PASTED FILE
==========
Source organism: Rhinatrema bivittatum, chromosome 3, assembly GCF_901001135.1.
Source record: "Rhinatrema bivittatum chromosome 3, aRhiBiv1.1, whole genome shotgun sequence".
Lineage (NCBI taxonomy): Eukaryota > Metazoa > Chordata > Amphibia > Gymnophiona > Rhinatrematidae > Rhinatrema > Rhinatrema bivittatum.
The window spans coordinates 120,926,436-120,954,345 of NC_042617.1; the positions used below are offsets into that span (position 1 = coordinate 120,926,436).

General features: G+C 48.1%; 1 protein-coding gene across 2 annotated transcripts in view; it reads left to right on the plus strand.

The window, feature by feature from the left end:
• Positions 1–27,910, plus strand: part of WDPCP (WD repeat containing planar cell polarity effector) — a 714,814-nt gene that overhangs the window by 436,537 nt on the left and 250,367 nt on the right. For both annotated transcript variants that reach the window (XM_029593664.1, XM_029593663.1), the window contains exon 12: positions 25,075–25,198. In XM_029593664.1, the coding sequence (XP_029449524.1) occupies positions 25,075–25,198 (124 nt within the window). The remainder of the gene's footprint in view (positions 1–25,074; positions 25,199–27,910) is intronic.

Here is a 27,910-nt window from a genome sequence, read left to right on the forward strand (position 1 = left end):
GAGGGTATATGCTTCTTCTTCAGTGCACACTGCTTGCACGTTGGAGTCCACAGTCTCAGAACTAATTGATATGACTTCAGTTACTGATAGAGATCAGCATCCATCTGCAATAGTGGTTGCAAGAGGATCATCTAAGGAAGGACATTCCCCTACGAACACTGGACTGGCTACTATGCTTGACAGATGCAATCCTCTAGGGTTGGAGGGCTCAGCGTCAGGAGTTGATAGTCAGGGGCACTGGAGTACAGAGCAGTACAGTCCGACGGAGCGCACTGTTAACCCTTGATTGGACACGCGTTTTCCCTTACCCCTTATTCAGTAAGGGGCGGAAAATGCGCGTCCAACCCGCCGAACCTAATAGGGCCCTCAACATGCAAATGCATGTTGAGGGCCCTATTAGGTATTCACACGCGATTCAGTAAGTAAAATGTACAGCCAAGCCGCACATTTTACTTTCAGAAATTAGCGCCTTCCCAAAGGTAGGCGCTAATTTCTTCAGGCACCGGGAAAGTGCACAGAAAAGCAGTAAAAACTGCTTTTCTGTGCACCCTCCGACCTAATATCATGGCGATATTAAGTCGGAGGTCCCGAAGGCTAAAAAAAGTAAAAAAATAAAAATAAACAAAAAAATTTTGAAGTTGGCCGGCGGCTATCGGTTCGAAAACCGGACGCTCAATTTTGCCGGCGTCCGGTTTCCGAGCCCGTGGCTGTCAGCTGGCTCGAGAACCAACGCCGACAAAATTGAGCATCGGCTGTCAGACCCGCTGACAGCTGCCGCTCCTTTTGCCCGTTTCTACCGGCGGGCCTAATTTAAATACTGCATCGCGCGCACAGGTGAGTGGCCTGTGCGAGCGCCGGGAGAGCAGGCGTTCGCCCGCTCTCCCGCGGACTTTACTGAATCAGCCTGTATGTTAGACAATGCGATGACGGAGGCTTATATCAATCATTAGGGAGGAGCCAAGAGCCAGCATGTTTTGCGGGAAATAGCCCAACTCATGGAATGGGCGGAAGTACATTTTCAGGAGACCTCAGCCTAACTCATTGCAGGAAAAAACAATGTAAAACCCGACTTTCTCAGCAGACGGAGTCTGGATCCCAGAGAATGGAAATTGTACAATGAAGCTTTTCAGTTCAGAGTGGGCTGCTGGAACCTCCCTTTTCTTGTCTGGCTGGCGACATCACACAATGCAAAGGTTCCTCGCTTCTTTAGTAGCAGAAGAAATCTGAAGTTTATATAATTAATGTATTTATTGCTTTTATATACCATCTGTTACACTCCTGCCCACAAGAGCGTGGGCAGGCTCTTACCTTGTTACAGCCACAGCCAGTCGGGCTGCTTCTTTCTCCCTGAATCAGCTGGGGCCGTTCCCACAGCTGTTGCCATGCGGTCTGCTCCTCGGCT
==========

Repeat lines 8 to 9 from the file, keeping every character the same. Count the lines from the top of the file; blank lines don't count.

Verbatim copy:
Here is a 27,910-nt window from a genome sequence, read left to right on the forward strand (position 1 = left end):
GAGGGTATATGCTTCTTCTTCAGTGCACACTGCTTGCACGTTGGAGTCCACAGTCTCAGAACTAATTGATATGACTTCAGTTACTGATAGAGATCAGCATCCATCTGCAATAGTGGTTGCAAGAGGATCATCTAAGGAAGGACATTCCCCTACGAACACTGGACTGGCTACTATGCTTGACAGATGCAATCCTCTAGGGTTGGAGGGCTCAGCGTCAGGAGTTGATAGTCAGGGGCACTGGAGTACAGAGCAGTACAGTCCGACGGAGCGCACTGTTAACCCTTGATTGGACACGCGTTTTCCCTTACCCCTTATTCAGTAAGGGGCGGAAAATGCGCGTCCAACCCGCCGAACCTAATAGGGCCCTCAACATGCAAATGCATGTTGAGGGCCCTATTAGGTATTCACACGCGATTCAGTAAGTAAAATGTACAGCCAAGCCGCACATTTTACTTTCAGAAATTAGCGCCTTCCCAAAGGTAGGCGCTAATTTCTTCAGGCACCGGGAAAGTGCACAGAAAAGCAGTAAAAACTGCTTTTCTGTGCACCCTCCGACCTAATATCATGGCGATATTAAGTCGGAGGTCCCGAAGGCTAAAAAAAGTAAAAAAATAAAAATAAACAAAAAAATTTTGAAGTTGGCCGGCGGCTATCGGTTCGAAAACCGGACGCTCAATTTTGCCGGCGTCCGGTTTCCGAGCCCGTGGCTGTCAGCTGGCTCGAGAACCAACGCCGACAAAATTGAGCATCGGCTGTCAGACCCGCTGACAGCTGCCGCTCCTTTTGCCCGTTTCTACCGGCGGGCCTAATTTAAATACTGCATCGCGCGCACAGGTGAGTGGCCTGTGCGAGCGCCGGGAGAGCAGGCGTTCGCCCGCTCTCCCGCGGACTTTACTGAATCAGCCTGTATGTTAGACAATGCGATGACGGAGGCTTATATCAATCATTAGGGAGGAGCCAAGAGCCAGCATGTTTTGCGGGAAATAGCCCAACTCATGGAATGGGCGGAAGTACATTTTCAGGAGACCTCAGCCTAACTCATTGCAGGAAAAAACAATGTAAAACCCGACTTTCTCAGCAGACGGAGTCTGGATCCCAGAGAATGGAAATTGTACAATGAAGCTTTTCAGTTCAGAGTGGGCTGCTGGAACCTCCCTTTTCTTGTCTGGCTGGCGACATCACACAATGCAAAGGTTCCTCGCTTCTTTAGTAGCAGAAGAAATCTGAAGTTTATATAATTAATGTATTTATTGCTTTTATATACCATCTGTTACACTCCTGCCCACAAGAGCGTGGGCAGGCTCTTACCTTGTTACAGCCACAGCCAGTCGGGCTGCTTCTTTCTCCCTGAATCAGCTGGGGCCGTTCCCACAGCTGTTGCCATGCGGTCTGCTCCTCGGCT